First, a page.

So I asked if I could talk about my art journey.

     

    The response was, no, we want them to learn about real art (boy, I’m beginning to hate that modifier). So, Rembrandt, Van Gogh, Vermeer, Michelangelo, etc.

     

    I declined politely, saying I wasn’t interested in giving lectures on dead white European male artists. Flippant, I admit, and I apologize to those who are offended.

     

    But it was true. Still is.

     

    And yet, none of this—the vacuum, the lack of women in art, the lack of materials, exposure to art, the lack of a portfolio (which resulted in me not being accepted into art school at the time), none of this prevented me from appreciating art, nor did it prevent me from becoming an artist myself.


    It won’t prevent young people today from that either. It may delay them, set them back, as it did me.

     

    But if I found my own way there, they will, too.

     

    Not only that, if there aren’t many schools focusing on art today, whose fault is that? Certainly not theirs (millennials.)


    They did not vote on their school budgets, they do not create the coursework for their classes, and they don’t set the curriculum for their school years.

     

    Our local newspaper ran an article recently about a group of artists, all volunteers, who come into schools and share their own art, their art journey, and why they are passionate about art. Because if we think millennials had a lack of art exposure, it’s even worse today.

     

    My first thought: This is the kind of program that makes art truly “real” for young folks.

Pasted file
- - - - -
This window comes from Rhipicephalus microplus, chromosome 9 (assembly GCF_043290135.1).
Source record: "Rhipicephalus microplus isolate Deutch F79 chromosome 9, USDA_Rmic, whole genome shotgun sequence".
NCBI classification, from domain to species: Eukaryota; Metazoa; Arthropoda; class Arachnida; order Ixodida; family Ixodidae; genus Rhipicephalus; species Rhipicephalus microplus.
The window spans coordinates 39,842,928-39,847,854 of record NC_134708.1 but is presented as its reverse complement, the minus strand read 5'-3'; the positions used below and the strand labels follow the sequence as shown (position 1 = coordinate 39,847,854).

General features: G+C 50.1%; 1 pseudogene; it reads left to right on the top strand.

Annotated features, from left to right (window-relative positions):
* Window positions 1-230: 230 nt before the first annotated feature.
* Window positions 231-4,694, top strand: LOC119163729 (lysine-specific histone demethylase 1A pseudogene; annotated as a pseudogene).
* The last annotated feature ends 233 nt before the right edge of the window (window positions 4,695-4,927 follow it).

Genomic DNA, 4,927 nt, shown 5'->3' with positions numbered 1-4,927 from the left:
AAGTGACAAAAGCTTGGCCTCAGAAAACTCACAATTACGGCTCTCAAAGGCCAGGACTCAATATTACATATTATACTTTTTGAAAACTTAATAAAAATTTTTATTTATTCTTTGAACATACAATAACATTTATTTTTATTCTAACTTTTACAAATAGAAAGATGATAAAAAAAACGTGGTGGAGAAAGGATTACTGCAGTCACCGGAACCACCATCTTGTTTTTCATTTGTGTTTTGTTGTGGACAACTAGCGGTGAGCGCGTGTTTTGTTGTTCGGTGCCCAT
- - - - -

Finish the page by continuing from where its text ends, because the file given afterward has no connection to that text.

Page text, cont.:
My second thought: Why aren’t more artists doing this??

     

    Last, a triggering photo made the rounds of the internet at least twice in the last decade. It showed three girls sitting on a bench at the New York Metropolitan Museum of Art looking at their phones. As you can imagine, it set off a tsunami of comments, shaming them for being among some of the greatest artwork we’ve ever known and ignoring it.

     

    It turned out to be something else. (I love the most popular headline: “Bette Midler asked, ‘What’s wrong with this picture?’ The answer was universal: nothing.”)

     

    Their class was visiting the art museum. The girls were reading about the artists. The article continues, “The image she shared is similar to one that inspired the same debate in 2016. In it, a group of schoolchildren are tuned into their phones, backs turned to Rembrandt's "The Night Watch" at Rijksmuseum in Amsterdam. Critics at the time called it a "metaphor for our age."


    It was later suggested that the kids were using the museum's app to complete a school project.


    Critics at the time of “young people today” called it a "metaphor for our age." It literally is. Ironically, though, not as the disparagers meant.

     

    Our assumptions are just that: They are based on what we think we see, and what we think we know. We all do it.

     

    Unfortunately, assumptions are just that: Assumptions. Assumptions like these can be toxic. They don’t build bridges, they don’t fix our sales, they won’t do anything except keep us in a place of righteous indignation.

     

    I get it. I do. My sales have gone downhill, and continue. When we are dispirited, when we despair about art sales, when it feels like the world doesn’t want our art, it’s normal to blame the world.

     

    The problem is, that will be apparent if we meet younger people with that expectation, that assumption, in our hearts. Yes, people can tell when you disrespect them.